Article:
The type and level of preparation will vary considerably when the type of audience is taken into account. Giving a talk to a senior management grouping of English speaking executives will, for me, be very different to preparing a public speaking session for young schoolchildren who speak English as a second language. It is important to consider the choice of words and phrases, to ensure these are easily understood by the audience, and presented in a way that leaves them with the benefit they are seeking.
Age plays a factor here as experience will vary considerably from the schoolchildren to the executives. One group will likely have had far greater exposure in their lives to presentations as an audience member and presenting themselves, whilst one may be only at the starting point of their journey. Levels of attention and interaction will also be highly varied, in the sense that some groups will be very engaged due to their inherent desire to be at your talk. Some groups, on the other hand, may be at the talk because they are made to be there, and will show far fewer signs of interest or engagement. It can feel like you are fighting a losing battle, but it is important in these instances to asses beforehand which group you will be talking to and to tailor your presentation accordingly.
Being based in a multicultural society it is crucially important to consider the different backgrounds of my potential audience. In most scenarios I expect to be talking to varied groups from an array of countries, religious groupings, cultural backgrounds and gender. Many hot button issues that make great case studies are ones which are actively avoided because of sensitivity of one form or another. Of course, this doesn’t mean you skirt all around al potentially difficult situations! It is essential that these are afforded the care they deserve and are dealt with in an appropriate manner, trying to use these as good talking points without necessarily inferring your opinion of them.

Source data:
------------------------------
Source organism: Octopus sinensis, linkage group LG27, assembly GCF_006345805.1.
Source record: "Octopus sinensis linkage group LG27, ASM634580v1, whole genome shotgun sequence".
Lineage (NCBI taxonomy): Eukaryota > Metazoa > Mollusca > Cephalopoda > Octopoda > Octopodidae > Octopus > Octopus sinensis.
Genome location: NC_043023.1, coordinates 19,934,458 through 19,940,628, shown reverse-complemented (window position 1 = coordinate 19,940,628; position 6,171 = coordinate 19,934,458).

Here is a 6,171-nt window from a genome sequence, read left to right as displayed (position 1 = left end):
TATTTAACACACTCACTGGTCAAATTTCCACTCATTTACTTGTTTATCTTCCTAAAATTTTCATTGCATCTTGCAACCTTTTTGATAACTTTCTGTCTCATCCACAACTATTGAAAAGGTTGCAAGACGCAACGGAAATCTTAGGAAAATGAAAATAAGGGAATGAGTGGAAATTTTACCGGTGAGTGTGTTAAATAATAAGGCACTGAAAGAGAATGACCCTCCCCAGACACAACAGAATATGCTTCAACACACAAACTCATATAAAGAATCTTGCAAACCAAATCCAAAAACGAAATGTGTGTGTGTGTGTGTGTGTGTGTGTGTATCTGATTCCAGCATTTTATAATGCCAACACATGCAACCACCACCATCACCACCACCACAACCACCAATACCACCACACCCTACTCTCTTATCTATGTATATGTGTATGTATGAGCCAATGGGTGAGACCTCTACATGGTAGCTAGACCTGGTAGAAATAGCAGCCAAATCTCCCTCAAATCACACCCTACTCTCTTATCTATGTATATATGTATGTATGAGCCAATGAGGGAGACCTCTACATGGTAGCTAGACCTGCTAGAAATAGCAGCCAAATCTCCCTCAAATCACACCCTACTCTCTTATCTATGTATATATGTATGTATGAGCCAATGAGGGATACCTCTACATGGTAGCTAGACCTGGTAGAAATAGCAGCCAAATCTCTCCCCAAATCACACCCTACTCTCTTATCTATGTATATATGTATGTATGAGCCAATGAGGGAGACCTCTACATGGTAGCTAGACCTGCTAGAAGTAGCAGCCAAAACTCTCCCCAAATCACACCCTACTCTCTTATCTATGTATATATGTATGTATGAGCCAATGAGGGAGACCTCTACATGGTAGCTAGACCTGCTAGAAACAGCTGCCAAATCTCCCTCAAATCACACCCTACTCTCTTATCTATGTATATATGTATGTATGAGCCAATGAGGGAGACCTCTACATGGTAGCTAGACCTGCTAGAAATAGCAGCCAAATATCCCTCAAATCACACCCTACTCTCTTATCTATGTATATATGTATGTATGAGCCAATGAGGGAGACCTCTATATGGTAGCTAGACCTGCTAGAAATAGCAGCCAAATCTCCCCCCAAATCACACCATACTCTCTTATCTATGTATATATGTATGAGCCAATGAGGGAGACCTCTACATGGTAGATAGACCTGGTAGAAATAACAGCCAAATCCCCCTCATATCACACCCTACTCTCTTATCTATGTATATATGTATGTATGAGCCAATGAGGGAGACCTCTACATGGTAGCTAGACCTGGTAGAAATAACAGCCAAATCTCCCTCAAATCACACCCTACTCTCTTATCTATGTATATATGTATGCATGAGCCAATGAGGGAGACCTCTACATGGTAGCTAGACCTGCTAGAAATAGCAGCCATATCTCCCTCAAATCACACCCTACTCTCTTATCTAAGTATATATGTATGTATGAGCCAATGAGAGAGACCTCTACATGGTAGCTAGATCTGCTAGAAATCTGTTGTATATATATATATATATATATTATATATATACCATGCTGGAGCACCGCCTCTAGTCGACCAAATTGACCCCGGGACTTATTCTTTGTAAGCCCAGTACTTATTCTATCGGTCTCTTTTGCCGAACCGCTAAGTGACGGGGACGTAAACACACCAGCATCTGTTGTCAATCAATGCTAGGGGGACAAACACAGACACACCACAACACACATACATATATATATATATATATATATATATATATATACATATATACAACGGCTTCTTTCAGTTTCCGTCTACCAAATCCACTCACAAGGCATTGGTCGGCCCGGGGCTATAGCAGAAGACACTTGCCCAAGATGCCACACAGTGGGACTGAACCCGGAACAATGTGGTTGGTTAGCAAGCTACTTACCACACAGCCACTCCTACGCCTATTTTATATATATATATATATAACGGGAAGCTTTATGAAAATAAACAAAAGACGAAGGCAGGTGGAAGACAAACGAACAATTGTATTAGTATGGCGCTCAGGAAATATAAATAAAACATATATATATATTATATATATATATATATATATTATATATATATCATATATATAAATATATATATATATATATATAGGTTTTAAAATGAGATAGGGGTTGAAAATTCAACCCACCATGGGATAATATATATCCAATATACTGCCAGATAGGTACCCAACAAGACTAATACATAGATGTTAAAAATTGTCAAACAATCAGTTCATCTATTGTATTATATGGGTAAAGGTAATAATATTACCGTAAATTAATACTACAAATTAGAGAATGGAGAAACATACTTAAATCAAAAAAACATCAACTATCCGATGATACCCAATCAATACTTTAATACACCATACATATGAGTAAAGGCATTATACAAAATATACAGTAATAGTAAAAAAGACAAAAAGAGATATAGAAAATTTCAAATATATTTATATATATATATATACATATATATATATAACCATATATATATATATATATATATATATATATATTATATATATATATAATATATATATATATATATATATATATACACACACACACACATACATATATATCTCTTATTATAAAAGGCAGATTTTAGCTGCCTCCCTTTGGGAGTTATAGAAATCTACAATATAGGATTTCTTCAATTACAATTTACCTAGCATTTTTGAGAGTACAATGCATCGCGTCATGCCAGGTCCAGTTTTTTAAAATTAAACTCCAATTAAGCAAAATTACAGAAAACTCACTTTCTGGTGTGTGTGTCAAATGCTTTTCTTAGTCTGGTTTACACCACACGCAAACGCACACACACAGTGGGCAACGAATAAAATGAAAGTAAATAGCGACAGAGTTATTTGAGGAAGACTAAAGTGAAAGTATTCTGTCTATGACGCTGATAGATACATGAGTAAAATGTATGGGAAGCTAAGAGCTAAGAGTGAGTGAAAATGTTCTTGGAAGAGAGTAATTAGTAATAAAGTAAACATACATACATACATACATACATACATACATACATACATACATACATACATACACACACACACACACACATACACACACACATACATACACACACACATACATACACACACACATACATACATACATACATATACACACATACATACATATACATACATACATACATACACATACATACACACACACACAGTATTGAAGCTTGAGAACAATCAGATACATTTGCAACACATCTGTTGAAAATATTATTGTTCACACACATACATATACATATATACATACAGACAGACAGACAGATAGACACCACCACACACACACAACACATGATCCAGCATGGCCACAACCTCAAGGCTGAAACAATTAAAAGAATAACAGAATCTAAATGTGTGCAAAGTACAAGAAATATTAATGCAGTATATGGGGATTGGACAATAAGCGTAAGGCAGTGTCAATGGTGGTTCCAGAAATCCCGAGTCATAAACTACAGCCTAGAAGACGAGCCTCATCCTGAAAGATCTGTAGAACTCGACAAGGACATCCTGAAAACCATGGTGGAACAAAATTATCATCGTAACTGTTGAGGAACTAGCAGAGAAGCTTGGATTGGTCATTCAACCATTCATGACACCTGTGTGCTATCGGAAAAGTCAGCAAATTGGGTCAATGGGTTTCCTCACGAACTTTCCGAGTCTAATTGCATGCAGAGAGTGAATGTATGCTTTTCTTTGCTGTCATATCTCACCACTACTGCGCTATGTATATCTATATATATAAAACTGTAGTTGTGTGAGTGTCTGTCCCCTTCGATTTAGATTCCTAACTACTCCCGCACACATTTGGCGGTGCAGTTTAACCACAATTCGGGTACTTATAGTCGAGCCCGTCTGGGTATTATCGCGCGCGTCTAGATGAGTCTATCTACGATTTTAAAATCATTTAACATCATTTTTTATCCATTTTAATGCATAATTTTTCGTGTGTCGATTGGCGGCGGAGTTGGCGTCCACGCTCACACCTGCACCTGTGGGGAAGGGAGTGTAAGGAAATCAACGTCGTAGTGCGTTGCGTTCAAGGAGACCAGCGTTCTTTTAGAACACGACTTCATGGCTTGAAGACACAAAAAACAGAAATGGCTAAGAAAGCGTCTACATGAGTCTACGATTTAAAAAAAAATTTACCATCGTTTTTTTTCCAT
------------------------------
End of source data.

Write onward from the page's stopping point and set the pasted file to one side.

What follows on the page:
Every presenter has an idea of how much information they deem useful before giving a talk. Some want to know a huge volume of information whilst others feel comfortable with the bare minimum. This really is a personal preference and will be influenced by your style as a presenter, the type of presentation you are giving and your experience in that area. If you feel you are going in to a presentation with a limited set of information but are not able to get more, you may want to consider adding extra information, details, case studies or discussion points which will afford you the ability to branch out as you present. You may then have a chance to avoid an issue you see will cause offence by including another, still giving the group the same outcomes. This all links back to your preparation, making sure you have a wide range of material and resources to refer to in order to do the best job you can.
This is the second post in a weekly series looking at some ideas around presenting and preparation. All thoughts are the personal views of the author. Follow me on Twitter @s_gibbins